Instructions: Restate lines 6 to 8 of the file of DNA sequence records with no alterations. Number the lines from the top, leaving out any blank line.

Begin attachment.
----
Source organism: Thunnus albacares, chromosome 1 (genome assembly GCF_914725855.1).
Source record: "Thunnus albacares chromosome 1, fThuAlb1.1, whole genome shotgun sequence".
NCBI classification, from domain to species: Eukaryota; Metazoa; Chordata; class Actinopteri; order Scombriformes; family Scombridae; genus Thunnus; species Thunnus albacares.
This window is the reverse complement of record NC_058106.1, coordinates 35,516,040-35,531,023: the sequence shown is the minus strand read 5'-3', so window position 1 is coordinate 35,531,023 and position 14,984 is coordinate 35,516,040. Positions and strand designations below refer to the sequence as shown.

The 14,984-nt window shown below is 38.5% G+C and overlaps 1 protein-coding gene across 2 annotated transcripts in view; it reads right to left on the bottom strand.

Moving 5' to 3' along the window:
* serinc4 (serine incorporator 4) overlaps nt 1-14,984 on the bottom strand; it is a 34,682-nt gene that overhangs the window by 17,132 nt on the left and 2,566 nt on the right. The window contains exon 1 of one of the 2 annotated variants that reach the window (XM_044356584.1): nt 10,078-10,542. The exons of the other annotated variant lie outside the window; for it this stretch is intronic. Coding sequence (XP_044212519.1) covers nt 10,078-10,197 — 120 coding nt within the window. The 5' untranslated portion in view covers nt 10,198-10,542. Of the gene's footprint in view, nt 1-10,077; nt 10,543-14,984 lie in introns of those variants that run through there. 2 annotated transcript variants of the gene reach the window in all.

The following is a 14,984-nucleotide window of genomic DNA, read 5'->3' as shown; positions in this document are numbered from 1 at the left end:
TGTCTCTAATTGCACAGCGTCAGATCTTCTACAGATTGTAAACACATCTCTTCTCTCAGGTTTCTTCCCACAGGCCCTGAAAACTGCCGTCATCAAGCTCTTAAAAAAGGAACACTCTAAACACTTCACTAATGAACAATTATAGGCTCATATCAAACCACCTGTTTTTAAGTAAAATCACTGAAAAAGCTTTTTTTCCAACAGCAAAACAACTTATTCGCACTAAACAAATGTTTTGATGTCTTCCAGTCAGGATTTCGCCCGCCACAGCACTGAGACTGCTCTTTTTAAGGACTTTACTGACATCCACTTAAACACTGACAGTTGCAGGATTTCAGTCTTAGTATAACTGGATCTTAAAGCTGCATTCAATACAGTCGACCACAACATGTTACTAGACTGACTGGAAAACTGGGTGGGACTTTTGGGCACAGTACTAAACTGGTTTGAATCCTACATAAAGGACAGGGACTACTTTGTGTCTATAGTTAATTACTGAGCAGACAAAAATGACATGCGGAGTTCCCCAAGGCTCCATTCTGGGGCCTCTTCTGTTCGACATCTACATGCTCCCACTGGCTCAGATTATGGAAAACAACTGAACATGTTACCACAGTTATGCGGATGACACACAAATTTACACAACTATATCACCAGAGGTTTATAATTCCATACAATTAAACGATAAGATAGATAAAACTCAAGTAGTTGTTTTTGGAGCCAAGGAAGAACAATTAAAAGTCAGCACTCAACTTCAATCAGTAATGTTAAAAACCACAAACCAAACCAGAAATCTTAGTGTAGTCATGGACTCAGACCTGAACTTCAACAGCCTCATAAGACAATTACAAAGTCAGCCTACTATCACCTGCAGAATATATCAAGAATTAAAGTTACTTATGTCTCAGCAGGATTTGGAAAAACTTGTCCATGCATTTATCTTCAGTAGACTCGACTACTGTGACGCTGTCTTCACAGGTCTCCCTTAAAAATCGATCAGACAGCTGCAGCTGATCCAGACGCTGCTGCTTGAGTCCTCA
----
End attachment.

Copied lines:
Moving 5' to 3' along the window:
* serinc4 (serine incorporator 4) overlaps nt 1-14,984 on the bottom strand; it is a 34,682-nt gene that overhangs the window by 17,132 nt on the left and 2,566 nt on the right. The window contains exon 1 of one of the 2 annotated variants that reach the window (XM_044356584.1): nt 10,078-10,542. The exons of the other annotated variant lie outside the window; for it this stretch is intronic. Coding sequence (XP_044212519.1) covers nt 10,078-10,197 — 120 coding nt within the window. The 5' untranslated portion in view covers nt 10,198-10,542. Of the gene's footprint in view, nt 1-10,077; nt 10,543-14,984 lie in introns of those variants that run through there. 2 annotated transcript variants of the gene reach the window in all.

The following is a 14,984-nucleotide window of genomic DNA, read 5'->3' as shown; positions in this document are numbered from 1 at the left end: